Otway Ranges Environment Network



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Logging threatens rainforest with
Myrtle Wilt

1. Explanation of Myrtle Wilt.
Impacts on Otway Cool Temperate rainforest

2. Logging elevates the levels of Myrtle Wilt in rainforest
Myrtle wilt is an air dispersed disease.

3. Buffers required to protect rainforest
Up to 350 metre buffers are required to protect rainforest from logging practices.

4. Myrtle Wilt and Wildfire
The risk of wildfire destroying rainforest is increased by Myrtle Wilt and clearfell logging.

  • Elevated levels of myrtle wilt increase fire risk. Link
  • Clearfell logging increases fire risk in rainforest. Link

5. Myrtle Wilt and the Flora and Fauna Guarantee Act
State legislation designed to prevent myrtle wilt has failed.

6. Myrtle Wilt and the Great Ocean Road Tourism Industry:
How myrtle wilt threatens premier rainforest attractions along the Great Ocean Road.

7. Why isn't rainforest protected from logging?
Forestry Victoria ignore the myrtle wilt issue to maintain ash sawlog supply to local sawmills.

8. The Great Myrtle Wilt cover-up

  • Code of Forest Practices rainforest buffers ignored. Link

  • Critical CSIRO recommendations omitted from the Code of Forest Practices. Link

  • Suppression of Myrtle Wilt research (case studies). Link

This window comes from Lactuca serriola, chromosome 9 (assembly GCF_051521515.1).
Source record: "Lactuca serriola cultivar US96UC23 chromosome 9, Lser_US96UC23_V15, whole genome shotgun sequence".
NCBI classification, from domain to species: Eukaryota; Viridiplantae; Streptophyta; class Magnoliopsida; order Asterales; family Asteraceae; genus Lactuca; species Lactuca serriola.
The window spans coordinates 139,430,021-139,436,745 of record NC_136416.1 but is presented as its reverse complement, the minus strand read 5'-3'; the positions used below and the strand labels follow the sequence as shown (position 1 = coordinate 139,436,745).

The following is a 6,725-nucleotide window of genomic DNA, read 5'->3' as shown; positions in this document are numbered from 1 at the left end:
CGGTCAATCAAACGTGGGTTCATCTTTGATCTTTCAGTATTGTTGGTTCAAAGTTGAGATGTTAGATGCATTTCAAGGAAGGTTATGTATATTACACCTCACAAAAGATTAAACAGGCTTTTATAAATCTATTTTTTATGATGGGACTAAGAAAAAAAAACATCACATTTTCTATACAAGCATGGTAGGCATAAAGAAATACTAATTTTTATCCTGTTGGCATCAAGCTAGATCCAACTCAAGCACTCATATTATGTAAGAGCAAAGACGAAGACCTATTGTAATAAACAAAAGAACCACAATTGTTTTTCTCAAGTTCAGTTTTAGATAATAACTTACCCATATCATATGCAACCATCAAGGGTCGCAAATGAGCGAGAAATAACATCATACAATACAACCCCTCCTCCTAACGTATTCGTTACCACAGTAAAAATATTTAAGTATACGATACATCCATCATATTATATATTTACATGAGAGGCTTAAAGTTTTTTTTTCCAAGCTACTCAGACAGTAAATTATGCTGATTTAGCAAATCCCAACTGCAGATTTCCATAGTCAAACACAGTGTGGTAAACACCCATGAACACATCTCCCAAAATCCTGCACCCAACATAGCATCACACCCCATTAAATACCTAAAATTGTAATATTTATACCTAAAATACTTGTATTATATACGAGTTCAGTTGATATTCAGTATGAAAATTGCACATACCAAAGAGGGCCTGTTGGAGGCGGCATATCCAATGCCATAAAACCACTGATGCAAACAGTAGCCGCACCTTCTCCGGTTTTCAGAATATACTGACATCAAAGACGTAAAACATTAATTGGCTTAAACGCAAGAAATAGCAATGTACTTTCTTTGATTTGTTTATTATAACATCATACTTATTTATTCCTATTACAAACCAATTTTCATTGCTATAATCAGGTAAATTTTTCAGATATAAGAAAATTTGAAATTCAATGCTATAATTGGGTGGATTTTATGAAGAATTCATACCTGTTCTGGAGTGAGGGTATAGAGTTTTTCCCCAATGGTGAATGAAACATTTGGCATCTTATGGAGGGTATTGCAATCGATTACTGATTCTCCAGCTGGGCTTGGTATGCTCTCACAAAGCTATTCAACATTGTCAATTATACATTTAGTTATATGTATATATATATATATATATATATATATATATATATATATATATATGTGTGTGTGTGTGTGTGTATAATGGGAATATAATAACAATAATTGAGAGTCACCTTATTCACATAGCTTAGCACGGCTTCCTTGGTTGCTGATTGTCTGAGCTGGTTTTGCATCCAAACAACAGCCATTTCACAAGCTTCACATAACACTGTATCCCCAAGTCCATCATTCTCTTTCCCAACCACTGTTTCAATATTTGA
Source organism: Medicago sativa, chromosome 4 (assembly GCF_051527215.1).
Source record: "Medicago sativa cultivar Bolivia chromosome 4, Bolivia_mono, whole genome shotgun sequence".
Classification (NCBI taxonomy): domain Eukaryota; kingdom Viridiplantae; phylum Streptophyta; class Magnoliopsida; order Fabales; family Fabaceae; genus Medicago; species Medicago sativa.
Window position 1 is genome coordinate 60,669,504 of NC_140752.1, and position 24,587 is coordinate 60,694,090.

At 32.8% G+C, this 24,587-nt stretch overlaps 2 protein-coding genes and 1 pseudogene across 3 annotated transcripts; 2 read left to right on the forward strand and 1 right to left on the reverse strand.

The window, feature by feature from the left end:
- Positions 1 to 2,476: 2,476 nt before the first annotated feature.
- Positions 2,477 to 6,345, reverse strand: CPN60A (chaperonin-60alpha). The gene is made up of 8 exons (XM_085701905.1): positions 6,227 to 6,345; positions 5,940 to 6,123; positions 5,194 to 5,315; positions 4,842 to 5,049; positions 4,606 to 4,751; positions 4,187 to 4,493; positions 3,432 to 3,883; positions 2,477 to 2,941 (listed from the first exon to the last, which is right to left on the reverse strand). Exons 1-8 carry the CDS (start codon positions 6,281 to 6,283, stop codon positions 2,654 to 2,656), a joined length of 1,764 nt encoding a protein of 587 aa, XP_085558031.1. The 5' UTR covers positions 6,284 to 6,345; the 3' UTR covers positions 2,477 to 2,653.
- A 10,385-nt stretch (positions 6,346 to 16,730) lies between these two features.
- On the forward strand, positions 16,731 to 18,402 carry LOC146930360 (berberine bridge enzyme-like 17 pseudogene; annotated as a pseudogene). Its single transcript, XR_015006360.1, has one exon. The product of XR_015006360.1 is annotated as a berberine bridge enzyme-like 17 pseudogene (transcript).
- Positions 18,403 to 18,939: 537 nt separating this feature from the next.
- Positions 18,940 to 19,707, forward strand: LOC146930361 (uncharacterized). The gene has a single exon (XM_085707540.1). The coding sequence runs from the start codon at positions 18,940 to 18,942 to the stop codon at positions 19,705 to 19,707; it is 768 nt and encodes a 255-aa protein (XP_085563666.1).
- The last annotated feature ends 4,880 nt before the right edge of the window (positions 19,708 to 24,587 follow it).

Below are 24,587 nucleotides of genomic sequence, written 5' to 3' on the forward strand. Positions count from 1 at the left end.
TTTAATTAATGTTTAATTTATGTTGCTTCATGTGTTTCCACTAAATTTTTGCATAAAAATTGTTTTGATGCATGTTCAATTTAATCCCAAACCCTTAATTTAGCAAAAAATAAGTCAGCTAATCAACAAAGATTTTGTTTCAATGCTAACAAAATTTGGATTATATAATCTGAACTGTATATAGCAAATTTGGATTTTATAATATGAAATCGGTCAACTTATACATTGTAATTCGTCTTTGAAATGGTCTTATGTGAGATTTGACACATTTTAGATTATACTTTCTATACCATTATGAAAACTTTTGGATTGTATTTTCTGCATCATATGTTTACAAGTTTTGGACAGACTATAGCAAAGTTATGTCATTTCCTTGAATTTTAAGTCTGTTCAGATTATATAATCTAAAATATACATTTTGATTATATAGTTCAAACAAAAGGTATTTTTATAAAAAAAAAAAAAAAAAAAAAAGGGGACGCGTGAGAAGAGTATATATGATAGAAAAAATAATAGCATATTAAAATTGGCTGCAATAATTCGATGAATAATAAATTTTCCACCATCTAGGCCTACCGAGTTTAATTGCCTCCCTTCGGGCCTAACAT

• Suppression of Myrtle Wilt research breaches Otway Forest Management Plan. Link

9. Environment Minister Garbutt does back-flip and ignores myrtle wilt issue:
In December 1996 the then Shadow Environment Minister and current Environment Minister (Sherryl Garbutt) made a speech to Parliament that supported an increase in buffers around cool temperate rainforest. Garbutt now supports clearfell logging close to rainforest.

10. Western Regional Forest Agreement failed to consider Myrtle Wilt issue
Former Federal Forests and Conservation Minister (Wilson Tuckey) acknowledged that community concern over Ciancio is putting pressure on the Regional Forest Agreement.

11. What can be done to save Otway Rainforests:
Summary of key issues and how you can help!

Myrtle Beech foliage. Brown - tree infected with Myrtle wilt; green - healthy Myrtle Beech.


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